Resignation discussed, councillor reveals

CHELSEA BOYLE

chelsea.boyle@age.co.nz

The treatment of a Carterton family who had unknowingly purchased land badly contaminated with arsenic forced some district councillors to consider resigning.

Carterton District Councillor Jill Greathead said she and fellow councillors Greg Lang and Mike Ashby had discussed resigning over the treatment of Heidi and Rupert Holbrook before a solution was finally reached.

The trio never followed through with it – and didn’t raise it with Mayor John Booth at the time – but Ms Greathead says they had been left frustrated by a lack of compassion and solutions towards the Holbrook’s dire situation.

The Holbrooks bought 121 Andersons Line in 2013 with big plans in mind for what it could be – but those plans were shattered when they realised the extent of contamination caused by an historic sheep dip.

As well as near the woolshed, soil tests showed several paddocks surrounding it to be saturated with arsenic – in one place 31 times the health standard.

The council maintained throughout discussions with the Holbrooks that they had not been required to run a soil test before approving the subdivision earlier that year.

They also say they had not known about the sheep dip and even if they had, the use of land was not changing, and staff followed the Resource Management Act requirements.

Ms Greathead said Mr Lang, Mr Ashby and herself had independently come to their own conclusions that ratepayers should be treated better.

She confirmed resignation had briefly been a talking point, before they had managed to get a solution.

“It was a discussion between the three of us,” she said.

“You get so frustrated you don’t know which way to turn.”

It was a heartfelt response, she said.

“We were not onboard with how we had left the family, the family needed help,” she said.

“Anyone with any form of compassion is going to understand that.”

Detailing her personal feelings at the time, she said she had felt let down by legislation, regulation and the bureaucracy of it all.

“You believe it’s there to protect you and at the end of the day it doesn’t.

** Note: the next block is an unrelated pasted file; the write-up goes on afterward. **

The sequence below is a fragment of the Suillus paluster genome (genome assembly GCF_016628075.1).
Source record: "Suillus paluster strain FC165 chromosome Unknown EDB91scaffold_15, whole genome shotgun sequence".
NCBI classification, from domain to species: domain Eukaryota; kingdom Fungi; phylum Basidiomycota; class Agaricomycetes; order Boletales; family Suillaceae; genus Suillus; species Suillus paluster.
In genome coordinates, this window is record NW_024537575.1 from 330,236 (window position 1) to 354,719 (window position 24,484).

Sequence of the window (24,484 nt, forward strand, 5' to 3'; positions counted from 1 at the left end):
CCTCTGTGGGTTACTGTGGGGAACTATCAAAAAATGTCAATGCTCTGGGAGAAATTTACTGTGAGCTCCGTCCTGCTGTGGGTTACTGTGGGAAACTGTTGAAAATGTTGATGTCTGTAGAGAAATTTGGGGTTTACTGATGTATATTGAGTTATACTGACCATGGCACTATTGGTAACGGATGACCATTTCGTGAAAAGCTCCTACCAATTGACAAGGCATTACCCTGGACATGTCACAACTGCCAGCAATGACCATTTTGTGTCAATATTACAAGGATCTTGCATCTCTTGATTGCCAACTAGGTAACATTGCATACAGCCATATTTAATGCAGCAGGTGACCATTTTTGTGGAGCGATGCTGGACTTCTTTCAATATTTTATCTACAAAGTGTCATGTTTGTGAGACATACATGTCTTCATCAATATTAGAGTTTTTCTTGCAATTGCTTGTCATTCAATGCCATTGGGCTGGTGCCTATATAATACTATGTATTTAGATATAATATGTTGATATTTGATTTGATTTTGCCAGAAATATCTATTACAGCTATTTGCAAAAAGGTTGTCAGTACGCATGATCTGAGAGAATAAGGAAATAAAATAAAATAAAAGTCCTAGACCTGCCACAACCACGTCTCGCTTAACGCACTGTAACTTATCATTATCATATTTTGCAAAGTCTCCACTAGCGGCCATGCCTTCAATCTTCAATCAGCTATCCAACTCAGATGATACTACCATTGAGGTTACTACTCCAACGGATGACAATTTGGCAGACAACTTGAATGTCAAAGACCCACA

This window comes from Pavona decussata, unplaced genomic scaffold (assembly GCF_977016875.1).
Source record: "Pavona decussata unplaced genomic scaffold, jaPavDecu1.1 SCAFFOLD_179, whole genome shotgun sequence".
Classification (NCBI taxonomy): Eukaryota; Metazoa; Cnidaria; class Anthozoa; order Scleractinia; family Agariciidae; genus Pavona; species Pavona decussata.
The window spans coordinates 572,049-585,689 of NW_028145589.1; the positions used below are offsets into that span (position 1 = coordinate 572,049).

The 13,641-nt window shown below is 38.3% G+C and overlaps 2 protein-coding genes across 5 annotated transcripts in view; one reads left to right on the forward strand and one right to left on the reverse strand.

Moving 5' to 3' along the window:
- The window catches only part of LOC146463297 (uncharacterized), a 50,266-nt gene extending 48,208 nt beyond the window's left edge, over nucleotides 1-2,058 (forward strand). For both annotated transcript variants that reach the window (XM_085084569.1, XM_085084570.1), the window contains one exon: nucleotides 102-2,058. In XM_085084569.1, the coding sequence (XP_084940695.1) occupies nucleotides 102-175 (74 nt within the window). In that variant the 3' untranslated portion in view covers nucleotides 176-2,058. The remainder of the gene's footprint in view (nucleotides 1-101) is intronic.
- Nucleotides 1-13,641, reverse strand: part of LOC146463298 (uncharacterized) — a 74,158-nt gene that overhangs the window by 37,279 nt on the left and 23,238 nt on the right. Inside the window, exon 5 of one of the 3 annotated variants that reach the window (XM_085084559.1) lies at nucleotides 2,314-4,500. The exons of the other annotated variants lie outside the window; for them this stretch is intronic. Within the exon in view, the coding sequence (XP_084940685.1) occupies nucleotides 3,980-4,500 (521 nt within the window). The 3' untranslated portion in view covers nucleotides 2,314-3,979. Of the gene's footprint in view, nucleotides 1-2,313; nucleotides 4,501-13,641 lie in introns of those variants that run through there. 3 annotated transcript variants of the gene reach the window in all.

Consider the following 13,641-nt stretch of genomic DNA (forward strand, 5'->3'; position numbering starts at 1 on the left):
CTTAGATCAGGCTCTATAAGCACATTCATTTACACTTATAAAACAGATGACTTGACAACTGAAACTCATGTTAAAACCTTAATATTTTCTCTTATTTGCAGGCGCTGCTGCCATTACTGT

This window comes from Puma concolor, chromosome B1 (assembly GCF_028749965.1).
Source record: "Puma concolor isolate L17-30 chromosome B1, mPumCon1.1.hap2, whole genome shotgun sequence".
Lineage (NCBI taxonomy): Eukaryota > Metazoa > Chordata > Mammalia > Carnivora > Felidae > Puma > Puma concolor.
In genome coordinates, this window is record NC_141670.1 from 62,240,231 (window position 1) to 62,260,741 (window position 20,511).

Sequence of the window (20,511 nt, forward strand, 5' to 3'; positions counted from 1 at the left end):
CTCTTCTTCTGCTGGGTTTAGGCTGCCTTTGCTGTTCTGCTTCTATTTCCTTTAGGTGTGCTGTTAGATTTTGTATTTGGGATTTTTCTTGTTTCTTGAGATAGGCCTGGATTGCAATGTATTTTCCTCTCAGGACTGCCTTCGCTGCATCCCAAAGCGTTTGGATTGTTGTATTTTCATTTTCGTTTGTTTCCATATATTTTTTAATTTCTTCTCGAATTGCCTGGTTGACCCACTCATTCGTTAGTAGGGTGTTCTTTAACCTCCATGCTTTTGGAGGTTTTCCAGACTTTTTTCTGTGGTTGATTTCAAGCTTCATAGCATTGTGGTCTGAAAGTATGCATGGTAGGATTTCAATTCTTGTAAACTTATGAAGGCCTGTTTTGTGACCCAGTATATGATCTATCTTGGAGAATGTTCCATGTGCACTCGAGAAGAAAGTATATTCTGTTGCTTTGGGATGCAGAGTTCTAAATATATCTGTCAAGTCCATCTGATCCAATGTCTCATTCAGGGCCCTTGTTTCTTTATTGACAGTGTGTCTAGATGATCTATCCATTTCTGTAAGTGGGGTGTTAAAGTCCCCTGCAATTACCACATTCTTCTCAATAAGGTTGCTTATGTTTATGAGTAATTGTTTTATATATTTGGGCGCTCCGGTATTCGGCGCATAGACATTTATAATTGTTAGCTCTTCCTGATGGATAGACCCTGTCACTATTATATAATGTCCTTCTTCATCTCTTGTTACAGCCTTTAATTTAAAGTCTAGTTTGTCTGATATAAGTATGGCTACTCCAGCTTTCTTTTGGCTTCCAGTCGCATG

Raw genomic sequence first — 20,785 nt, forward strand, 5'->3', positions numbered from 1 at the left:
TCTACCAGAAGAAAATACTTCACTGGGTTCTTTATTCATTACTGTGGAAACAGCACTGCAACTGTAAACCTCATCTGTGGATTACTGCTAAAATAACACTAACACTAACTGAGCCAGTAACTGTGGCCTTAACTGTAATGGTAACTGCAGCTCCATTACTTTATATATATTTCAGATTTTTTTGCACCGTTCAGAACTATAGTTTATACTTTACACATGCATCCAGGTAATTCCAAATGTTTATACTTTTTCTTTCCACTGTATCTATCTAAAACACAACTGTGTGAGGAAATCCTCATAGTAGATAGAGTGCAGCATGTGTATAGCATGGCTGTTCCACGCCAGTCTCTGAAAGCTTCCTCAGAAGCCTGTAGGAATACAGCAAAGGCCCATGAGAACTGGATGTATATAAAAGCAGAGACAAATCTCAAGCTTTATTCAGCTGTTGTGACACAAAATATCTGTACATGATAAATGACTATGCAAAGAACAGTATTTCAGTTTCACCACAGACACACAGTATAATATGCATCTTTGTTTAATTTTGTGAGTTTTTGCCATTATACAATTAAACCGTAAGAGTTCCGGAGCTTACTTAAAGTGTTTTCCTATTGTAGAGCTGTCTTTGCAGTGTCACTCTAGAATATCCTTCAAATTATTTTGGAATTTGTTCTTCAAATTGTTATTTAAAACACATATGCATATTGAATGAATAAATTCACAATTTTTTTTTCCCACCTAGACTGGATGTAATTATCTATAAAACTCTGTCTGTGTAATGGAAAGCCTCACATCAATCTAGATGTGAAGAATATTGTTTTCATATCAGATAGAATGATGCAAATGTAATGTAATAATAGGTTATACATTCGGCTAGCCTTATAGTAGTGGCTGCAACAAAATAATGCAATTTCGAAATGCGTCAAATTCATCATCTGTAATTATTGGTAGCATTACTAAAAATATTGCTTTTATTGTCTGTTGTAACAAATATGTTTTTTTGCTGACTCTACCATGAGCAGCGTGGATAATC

“Why don’t we go back to the old days of shaking hands, of caring for each other, and working as a community?”

The three councillors had quickly backtracked from talk of resignation because they needed to assist, Ms Greathead said.

“We did have to fight, we got all parties in the room, we came to an agreement and that led us forward in a pragmatic way.”

That agreement involves the previous landowner, Alistair Smith, volunteering to take back the contaminated land and swapping it for a parcel of land on the other side of the Holbrook’s property.

Mr Lang said in the end a confidential agreement had been reached.

“I worked with John, Jill, and Mike to help out with a community response,” he said.

When asked if he had threatened to resign, Mr Lang said, “I don’t really want to comment on that, but at no stage had I offered my resignation”.

There were quite a few people involved in the process so “if someone had said that during the process it might have been interpreted that we were all going to resign”.

He had done his best as a councillor, and believed council officers had also operated to the best of their ability, with what they had to work with.

Mr Ashby, who is in Spain, said via a text message: “We did not threaten the council with our resignations but you can read between the lines”.

Carterton Mayor John Booth said he found out about the situation later.

The Times-Age learned about the Holbrook’s situation after requesting documents from Carterton District Council, but parts had been blacked out by the council’s lawyers, and a confidential agreement between them and the Holbrooks means much remains unknown.

Documents show the Holbrooks were told about the sheep dip when inspecting the property, but no one knew just how widespread the problem was.

The Holbrooks have previously said they cannot comment as part of the agreement.